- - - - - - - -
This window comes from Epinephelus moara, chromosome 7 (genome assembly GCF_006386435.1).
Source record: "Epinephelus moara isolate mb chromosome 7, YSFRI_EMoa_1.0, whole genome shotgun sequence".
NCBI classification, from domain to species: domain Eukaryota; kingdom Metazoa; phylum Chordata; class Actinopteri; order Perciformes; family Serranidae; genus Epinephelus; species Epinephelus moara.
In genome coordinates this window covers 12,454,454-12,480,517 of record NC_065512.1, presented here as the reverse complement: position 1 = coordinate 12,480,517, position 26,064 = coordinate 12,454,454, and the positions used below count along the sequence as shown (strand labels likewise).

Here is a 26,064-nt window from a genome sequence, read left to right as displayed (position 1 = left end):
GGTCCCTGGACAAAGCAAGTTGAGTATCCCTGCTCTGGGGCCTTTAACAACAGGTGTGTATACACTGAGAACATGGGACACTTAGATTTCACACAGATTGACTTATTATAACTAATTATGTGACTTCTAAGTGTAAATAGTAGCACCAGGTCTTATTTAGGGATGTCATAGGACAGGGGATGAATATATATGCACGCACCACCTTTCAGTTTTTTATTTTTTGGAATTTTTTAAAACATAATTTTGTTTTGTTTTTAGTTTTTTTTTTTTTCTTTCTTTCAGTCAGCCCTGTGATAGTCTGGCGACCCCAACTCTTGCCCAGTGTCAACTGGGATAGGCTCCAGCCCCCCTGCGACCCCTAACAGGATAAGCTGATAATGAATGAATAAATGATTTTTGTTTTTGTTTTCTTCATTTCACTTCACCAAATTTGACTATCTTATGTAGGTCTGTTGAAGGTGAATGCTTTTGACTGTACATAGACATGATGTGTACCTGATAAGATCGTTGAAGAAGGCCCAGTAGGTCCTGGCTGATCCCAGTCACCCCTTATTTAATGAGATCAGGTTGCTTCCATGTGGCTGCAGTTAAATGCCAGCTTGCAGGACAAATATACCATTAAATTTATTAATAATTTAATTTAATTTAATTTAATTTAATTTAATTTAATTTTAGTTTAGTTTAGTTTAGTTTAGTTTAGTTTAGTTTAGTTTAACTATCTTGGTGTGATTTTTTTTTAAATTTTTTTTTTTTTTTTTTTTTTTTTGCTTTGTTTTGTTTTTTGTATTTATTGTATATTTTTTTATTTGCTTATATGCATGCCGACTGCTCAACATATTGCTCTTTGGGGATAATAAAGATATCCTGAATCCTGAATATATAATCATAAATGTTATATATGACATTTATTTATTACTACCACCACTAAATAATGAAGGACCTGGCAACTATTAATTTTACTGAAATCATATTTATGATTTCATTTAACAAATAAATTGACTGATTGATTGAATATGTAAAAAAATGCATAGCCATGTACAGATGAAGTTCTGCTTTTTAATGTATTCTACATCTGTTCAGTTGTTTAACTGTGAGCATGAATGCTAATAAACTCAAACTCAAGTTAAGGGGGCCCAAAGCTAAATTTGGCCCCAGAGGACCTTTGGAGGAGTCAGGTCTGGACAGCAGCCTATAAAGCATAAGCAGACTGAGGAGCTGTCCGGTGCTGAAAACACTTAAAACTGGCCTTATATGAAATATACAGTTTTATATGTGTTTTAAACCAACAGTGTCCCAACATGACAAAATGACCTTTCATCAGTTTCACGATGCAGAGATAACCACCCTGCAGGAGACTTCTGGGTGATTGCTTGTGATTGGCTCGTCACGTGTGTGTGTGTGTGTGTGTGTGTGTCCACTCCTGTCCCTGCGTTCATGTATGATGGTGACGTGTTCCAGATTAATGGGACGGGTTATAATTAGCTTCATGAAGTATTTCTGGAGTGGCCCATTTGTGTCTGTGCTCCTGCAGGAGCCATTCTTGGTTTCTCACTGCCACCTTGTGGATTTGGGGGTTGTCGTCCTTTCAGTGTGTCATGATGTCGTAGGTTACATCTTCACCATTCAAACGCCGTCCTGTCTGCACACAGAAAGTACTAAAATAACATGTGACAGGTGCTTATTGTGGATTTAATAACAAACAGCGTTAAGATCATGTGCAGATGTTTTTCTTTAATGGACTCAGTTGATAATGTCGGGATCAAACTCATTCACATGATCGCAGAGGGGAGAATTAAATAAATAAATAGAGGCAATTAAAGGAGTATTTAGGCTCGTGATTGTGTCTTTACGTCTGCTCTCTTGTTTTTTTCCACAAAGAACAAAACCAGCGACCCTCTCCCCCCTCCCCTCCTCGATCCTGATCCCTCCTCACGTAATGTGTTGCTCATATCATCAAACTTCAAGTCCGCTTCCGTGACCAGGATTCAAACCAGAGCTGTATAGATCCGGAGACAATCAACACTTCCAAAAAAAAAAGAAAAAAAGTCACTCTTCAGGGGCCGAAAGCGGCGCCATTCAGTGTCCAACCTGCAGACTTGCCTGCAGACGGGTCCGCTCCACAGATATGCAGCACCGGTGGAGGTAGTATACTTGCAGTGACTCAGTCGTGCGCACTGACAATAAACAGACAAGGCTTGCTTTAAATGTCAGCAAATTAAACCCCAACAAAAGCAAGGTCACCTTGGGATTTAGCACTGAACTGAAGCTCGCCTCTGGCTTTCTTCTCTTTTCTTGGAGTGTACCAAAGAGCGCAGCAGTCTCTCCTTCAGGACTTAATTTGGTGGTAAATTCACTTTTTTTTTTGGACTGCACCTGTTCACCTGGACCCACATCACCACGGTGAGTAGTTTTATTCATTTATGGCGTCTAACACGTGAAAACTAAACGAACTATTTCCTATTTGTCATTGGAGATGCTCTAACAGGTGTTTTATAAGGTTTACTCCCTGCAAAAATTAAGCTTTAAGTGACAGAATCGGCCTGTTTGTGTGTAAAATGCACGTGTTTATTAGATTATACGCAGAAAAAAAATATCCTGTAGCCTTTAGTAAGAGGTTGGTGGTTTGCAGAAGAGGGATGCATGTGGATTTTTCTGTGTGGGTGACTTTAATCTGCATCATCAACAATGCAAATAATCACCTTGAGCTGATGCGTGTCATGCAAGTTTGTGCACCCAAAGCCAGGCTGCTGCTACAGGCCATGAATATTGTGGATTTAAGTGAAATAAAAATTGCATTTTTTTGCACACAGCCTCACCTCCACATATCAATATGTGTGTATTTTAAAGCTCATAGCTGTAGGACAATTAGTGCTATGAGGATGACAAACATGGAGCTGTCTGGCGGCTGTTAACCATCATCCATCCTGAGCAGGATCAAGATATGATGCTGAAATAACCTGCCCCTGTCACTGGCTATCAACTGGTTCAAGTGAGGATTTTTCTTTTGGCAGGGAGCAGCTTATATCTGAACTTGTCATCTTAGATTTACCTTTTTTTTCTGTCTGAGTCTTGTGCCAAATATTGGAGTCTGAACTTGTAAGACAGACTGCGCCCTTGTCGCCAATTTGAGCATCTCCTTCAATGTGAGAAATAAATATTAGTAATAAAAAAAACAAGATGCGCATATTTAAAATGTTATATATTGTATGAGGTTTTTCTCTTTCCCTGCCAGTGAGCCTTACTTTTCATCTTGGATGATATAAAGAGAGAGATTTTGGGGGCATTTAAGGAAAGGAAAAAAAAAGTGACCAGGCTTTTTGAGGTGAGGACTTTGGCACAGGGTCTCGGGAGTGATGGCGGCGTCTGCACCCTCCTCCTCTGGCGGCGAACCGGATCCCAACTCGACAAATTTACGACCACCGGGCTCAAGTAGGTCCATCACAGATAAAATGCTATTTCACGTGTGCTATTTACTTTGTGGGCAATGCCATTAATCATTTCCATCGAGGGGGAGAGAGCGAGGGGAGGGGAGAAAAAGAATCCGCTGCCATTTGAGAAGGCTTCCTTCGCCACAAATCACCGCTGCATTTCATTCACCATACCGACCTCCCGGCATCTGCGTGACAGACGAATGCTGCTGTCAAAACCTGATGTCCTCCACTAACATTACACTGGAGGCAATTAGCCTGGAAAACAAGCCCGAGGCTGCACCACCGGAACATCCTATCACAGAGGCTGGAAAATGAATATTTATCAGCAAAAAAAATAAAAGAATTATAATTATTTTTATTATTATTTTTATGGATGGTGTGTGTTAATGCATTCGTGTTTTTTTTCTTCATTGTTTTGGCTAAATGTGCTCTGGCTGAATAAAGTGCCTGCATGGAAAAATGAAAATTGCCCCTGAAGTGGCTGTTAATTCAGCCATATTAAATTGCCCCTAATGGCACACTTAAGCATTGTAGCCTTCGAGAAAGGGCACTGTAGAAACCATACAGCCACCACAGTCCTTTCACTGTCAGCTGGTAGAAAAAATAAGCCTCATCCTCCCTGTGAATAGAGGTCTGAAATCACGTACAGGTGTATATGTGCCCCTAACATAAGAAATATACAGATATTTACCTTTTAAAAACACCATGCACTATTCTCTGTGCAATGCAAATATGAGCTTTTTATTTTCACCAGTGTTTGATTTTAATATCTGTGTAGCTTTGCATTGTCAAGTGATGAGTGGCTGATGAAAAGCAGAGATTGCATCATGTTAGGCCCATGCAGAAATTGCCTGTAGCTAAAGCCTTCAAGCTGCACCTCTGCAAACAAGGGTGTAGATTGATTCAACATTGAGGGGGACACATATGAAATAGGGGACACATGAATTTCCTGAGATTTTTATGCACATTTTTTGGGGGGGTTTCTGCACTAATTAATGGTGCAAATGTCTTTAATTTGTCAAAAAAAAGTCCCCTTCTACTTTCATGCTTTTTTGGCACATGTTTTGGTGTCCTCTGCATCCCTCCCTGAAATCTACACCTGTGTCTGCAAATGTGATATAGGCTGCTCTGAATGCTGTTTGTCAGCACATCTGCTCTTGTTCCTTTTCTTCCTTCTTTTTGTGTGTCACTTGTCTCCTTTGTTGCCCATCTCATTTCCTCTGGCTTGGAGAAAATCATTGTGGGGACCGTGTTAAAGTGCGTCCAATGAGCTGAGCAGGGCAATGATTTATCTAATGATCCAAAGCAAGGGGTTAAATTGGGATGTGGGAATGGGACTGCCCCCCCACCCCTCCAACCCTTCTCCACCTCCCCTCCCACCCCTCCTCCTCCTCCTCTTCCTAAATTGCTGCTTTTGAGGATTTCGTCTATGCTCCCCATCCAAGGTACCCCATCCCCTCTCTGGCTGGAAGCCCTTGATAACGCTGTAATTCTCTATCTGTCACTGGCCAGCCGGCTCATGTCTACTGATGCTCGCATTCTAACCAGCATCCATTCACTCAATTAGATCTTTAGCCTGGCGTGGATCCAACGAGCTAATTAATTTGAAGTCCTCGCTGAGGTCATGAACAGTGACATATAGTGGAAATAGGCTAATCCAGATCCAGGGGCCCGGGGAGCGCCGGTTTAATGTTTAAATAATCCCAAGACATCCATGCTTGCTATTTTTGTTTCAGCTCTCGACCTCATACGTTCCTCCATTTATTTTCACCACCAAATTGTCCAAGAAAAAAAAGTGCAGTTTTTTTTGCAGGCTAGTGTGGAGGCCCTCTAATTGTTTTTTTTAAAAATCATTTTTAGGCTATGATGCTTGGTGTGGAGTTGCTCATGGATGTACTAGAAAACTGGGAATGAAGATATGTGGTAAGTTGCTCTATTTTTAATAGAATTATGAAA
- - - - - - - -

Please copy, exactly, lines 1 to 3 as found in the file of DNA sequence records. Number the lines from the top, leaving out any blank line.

This window comes from Epinephelus moara, chromosome 7 (genome assembly GCF_006386435.1).
Source record: "Epinephelus moara isolate mb chromosome 7, YSFRI_EMoa_1.0, whole genome shotgun sequence".
NCBI classification, from domain to species: domain Eukaryota; kingdom Metazoa; phylum Chordata; class Actinopteri; order Perciformes; family Serranidae; genus Epinephelus; species Epinephelus moara.